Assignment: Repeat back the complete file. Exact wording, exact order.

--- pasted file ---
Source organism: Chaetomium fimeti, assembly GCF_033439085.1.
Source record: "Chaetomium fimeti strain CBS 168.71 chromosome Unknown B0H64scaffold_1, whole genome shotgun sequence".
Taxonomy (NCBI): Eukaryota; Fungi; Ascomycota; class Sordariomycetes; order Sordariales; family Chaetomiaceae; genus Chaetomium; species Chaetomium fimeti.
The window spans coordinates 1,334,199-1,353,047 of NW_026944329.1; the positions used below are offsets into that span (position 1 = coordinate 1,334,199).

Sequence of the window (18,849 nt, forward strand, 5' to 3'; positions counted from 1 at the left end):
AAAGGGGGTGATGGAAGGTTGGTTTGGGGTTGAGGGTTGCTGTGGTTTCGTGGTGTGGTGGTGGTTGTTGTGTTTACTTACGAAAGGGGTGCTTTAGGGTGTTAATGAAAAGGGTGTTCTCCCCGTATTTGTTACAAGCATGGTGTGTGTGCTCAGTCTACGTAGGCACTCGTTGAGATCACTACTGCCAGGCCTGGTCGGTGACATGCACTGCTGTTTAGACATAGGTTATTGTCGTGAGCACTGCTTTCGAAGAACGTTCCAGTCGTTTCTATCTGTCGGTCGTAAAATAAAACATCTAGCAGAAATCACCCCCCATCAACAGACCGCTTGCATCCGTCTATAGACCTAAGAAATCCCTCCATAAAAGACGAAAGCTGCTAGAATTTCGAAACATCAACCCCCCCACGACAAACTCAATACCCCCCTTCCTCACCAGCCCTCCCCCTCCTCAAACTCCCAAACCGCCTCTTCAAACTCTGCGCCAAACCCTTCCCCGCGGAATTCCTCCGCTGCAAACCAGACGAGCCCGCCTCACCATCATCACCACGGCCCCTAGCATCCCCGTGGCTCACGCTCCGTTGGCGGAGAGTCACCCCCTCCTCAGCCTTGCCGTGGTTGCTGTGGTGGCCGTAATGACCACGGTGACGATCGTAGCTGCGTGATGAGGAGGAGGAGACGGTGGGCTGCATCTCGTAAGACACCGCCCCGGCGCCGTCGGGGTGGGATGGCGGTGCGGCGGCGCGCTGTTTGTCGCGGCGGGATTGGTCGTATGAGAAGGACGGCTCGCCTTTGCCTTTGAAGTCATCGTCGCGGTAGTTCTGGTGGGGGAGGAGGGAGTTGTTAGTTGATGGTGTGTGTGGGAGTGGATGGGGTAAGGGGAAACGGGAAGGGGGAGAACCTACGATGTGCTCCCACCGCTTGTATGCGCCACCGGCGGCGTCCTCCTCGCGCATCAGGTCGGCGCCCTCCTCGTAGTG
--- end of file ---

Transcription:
Source organism: Chaetomium fimeti, assembly GCF_033439085.1.
Source record: "Chaetomium fimeti strain CBS 168.71 chromosome Unknown B0H64scaffold_1, whole genome shotgun sequence".
Taxonomy (NCBI): Eukaryota; Fungi; Ascomycota; class Sordariomycetes; order Sordariales; family Chaetomiaceae; genus Chaetomium; species Chaetomium fimeti.
The window spans coordinates 1,334,199-1,353,047 of NW_026944329.1; the positions used below are offsets into that span (position 1 = coordinate 1,334,199).

Sequence of the window (18,849 nt, forward strand, 5' to 3'; positions counted from 1 at the left end):
AAAGGGGGTGATGGAAGGTTGGTTTGGGGTTGAGGGTTGCTGTGGTTTCGTGGTGTGGTGGTGGTTGTTGTGTTTACTTACGAAAGGGGTGCTTTAGGGTGTTAATGAAAAGGGTGTTCTCCCCGTATTTGTTACAAGCATGGTGTGTGTGCTCAGTCTACGTAGGCACTCGTTGAGATCACTACTGCCAGGCCTGGTCGGTGACATGCACTGCTGTTTAGACATAGGTTATTGTCGTGAGCACTGCTTTCGAAGAACGTTCCAGTCGTTTCTATCTGTCGGTCGTAAAATAAAACATCTAGCAGAAATCACCCCCCATCAACAGACCGCTTGCATCCGTCTATAGACCTAAGAAATCCCTCCATAAAAGACGAAAGCTGCTAGAATTTCGAAACATCAACCCCCCCACGACAAACTCAATACCCCCCTTCCTCACCAGCCCTCCCCCTCCTCAAACTCCCAAACCGCCTCTTCAAACTCTGCGCCAAACCCTTCCCCGCGGAATTCCTCCGCTGCAAACCAGACGAGCCCGCCTCACCATCATCACCACGGCCCCTAGCATCCCCGTGGCTCACGCTCCGTTGGCGGAGAGTCACCCCCTCCTCAGCCTTGCCGTGGTTGCTGTGGTGGCCGTAATGACCACGGTGACGATCGTAGCTGCGTGATGAGGAGGAGGAGACGGTGGGCTGCATCTCGTAAGACACCGCCCCGGCGCCGTCGGGGTGGGATGGCGGTGCGGCGGCGCGCTGTTTGTCGCGGCGGGATTGGTCGTATGAGAAGGACGGCTCGCCTTTGCCTTTGAAGTCATCGTCGCGGTAGTTCTGGTGGGGGAGGAGGGAGTTGTTAGTTGATGGTGTGTGTGGGAGTGGATGGGGTAAGGGGAAACGGGAAGGGGGAGAACCTACGATGTGCTCCCACCGCTTGTATGCGCCACCGGCGGCGTCCTCCTCGCGCATCAGGTCGGCGCCCTCCTCGTAGTG